High Chair Hygiene
Meal times are a time of learning and exploration for babies and toddlers. Not only are they exposed to a variety of new textures, but to tastes and smells as well. While your baby is still eating purees from the spoon, fewer messes are to be expected; once he or she graduates to finger or table foods, however, all bets are off.
When our daughter first began eating table foods, it was an adventure. Not only did she have the joy and frustration of discovering different tastes and textures, but she also was able to explore her food for the first time not only with her mouth, but with her hands as well. After meal time was over, we’d find crumbs and small pieces of food tucked away into her hair, down her shirt and even underneath her legs where she was sitting. The high chair fared no better – food would be found all around the padded seat cushion, including on, inside and underneath it, not to mention crusted onto the tray.
What’s a somewhat clean-freak parent to do? Before getting out the bleach and spraying down the entire high chair, my husband and I decided to take a more calm approach. After taking the tray and padded cushion off the chair, we read the manufacturers’ instructions and proceeded to clean the chair accordingly. The tray goes to the kitchen sink, where it’s washed with dish soap and warm water, then dried and returned to the eating area. Then we use a non-chemical all-purpose cleaner to spray down the vinyl seat cushion, the chair underneath, and the foot rests. For the straps that hold her in, we scrub those with the cleaner and a sponge and, when they get really bad, soak them in soapy water or run them through the washing machine.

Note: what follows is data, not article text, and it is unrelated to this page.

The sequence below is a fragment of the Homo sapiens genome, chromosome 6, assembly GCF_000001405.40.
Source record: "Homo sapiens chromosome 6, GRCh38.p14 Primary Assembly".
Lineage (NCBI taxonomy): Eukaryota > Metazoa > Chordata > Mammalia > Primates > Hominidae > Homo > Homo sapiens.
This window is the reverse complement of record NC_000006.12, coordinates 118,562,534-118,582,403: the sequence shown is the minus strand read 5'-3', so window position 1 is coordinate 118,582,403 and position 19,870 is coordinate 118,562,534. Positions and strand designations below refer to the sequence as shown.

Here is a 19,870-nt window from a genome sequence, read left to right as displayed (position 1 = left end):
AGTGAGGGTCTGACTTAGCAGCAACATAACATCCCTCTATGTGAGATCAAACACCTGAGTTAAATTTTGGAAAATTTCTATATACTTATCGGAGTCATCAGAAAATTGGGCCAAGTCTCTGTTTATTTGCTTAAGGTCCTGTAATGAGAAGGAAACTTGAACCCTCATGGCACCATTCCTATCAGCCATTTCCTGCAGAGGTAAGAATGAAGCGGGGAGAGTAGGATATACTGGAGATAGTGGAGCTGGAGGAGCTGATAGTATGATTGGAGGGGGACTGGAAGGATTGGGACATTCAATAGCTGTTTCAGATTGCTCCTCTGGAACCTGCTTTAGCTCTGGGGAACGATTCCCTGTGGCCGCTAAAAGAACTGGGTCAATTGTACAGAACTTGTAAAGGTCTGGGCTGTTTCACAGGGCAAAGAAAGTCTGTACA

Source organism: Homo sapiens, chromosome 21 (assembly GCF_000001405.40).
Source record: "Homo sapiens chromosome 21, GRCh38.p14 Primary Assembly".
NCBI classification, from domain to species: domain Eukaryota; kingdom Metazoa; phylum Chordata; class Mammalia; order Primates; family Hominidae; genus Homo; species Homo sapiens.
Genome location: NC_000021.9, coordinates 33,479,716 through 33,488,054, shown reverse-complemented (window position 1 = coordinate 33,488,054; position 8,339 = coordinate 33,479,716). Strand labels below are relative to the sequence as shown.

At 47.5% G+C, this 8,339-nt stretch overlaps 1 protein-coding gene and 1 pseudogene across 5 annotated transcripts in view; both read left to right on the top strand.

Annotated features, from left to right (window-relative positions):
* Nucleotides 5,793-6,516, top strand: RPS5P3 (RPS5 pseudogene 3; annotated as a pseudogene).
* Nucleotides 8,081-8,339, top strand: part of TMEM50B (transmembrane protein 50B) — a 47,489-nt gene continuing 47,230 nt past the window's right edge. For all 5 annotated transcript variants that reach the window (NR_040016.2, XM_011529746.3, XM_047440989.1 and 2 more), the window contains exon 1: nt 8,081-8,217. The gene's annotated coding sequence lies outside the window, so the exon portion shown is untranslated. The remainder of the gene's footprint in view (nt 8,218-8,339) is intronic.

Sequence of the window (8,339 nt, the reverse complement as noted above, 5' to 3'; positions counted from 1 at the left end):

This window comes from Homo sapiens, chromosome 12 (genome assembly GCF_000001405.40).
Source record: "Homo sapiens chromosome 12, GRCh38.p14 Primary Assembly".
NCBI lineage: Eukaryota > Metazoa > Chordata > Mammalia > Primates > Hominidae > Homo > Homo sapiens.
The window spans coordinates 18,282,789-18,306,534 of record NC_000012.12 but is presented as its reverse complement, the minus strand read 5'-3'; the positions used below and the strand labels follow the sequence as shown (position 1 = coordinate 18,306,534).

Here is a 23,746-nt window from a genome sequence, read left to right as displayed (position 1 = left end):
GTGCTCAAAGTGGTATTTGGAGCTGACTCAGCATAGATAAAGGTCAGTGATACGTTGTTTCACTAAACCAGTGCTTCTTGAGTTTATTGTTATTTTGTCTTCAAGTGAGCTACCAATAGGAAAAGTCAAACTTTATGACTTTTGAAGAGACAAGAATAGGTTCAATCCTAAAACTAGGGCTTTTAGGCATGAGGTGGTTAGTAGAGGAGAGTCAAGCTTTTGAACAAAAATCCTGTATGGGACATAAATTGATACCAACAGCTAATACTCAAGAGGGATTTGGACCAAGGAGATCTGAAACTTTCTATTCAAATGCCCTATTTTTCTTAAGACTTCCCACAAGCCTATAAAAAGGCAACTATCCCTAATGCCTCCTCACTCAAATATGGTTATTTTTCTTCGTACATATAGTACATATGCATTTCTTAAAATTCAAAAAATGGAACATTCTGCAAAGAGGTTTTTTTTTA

As for our daughter, we’ve learned a few tricks to keeping her clean at meal time, too. We use a receiving blanket tucked around her neck and down over her chest to catch any crumbs that fall down from her hand or mouth, and try to wipe down her hands with a damp wash cloth before she gets a chance to rub her eyes, hair, face or anything else within reach.
It’s not a fool-proof method, but it usually keeps the messes to a minimum.
Written by: Juliet
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